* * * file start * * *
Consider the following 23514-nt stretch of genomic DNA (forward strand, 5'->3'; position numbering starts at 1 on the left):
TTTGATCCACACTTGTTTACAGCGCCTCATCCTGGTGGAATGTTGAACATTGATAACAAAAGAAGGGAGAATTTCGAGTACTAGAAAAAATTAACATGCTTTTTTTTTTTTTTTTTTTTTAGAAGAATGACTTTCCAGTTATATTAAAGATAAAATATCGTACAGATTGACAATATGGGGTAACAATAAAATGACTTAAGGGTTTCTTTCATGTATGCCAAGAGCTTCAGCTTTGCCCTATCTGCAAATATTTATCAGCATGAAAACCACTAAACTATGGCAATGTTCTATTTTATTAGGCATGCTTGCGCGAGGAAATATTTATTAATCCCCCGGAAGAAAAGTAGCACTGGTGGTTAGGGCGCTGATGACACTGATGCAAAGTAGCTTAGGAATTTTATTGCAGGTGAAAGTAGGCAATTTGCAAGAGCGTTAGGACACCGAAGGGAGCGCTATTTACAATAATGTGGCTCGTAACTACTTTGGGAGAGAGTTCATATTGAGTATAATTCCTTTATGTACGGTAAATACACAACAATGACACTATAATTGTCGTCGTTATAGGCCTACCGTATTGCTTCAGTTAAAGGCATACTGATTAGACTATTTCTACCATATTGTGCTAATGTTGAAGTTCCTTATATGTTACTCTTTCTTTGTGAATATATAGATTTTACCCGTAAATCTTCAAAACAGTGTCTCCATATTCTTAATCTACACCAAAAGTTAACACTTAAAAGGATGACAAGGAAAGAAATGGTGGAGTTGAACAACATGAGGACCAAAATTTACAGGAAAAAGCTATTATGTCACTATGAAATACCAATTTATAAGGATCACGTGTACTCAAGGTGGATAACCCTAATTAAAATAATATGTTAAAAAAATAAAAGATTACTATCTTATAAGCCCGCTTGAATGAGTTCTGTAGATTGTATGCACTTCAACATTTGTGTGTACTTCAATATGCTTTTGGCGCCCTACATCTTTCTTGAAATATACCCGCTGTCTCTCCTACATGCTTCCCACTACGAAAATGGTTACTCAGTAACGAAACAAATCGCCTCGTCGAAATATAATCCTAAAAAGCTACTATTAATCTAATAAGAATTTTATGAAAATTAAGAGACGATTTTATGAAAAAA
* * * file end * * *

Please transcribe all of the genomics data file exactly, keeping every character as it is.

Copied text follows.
Consider the following 23514-nt stretch of genomic DNA (forward strand, 5'->3'; position numbering starts at 1 on the left):
TTTGATCCACACTTGTTTACAGCGCCTCATCCTGGTGGAATGTTGAACATTGATAACAAAAGAAGGGAGAATTTCGAGTACTAGAAAAAATTAACATGCTTTTTTTTTTTTTTTTTTTTTAGAAGAATGACTTTCCAGTTATATTAAAGATAAAATATCGTACAGATTGACAATATGGGGTAACAATAAAATGACTTAAGGGTTTCTTTCATGTATGCCAAGAGCTTCAGCTTTGCCCTATCTGCAAATATTTATCAGCATGAAAACCACTAAACTATGGCAATGTTCTATTTTATTAGGCATGCTTGCGCGAGGAAATATTTATTAATCCCCCGGAAGAAAAGTAGCACTGGTGGTTAGGGCGCTGATGACACTGATGCAAAGTAGCTTAGGAATTTTATTGCAGGTGAAAGTAGGCAATTTGCAAGAGCGTTAGGACACCGAAGGGAGCGCTATTTACAATAATGTGGCTCGTAACTACTTTGGGAGAGAGTTCATATTGAGTATAATTCCTTTATGTACGGTAAATACACAACAATGACACTATAATTGTCGTCGTTATAGGCCTACCGTATTGCTTCAGTTAAAGGCATACTGATTAGACTATTTCTACCATATTGTGCTAATGTTGAAGTTCCTTATATGTTACTCTTTCTTTGTGAATATATAGATTTTACCCGTAAATCTTCAAAACAGTGTCTCCATATTCTTAATCTACACCAAAAGTTAACACTTAAAAGGATGACAAGGAAAGAAATGGTGGAGTTGAACAACATGAGGACCAAAATTTACAGGAAAAAGCTATTATGTCACTATGAAATACCAATTTATAAGGATCACGTGTACTCAAGGTGGATAACCCTAATTAAAATAATATGTTAAAAAAATAAAAGATTACTATCTTATAAGCCCGCTTGAATGAGTTCTGTAGATTGTATGCACTTCAACATTTGTGTGTACTTCAATATGCTTTTGGCGCCCTACATCTTTCTTGAAATATACCCGCTGTCTCTCCTACATGCTTCCCACTACGAAAATGGTTACTCAGTAACGAAACAAATCGCCTCGTCGAAATATAATCCTAAAAAGCTACTATTAATCTAATAAGAATTTTATGAAAATTAAGAGACGATTTTATGAAAAAA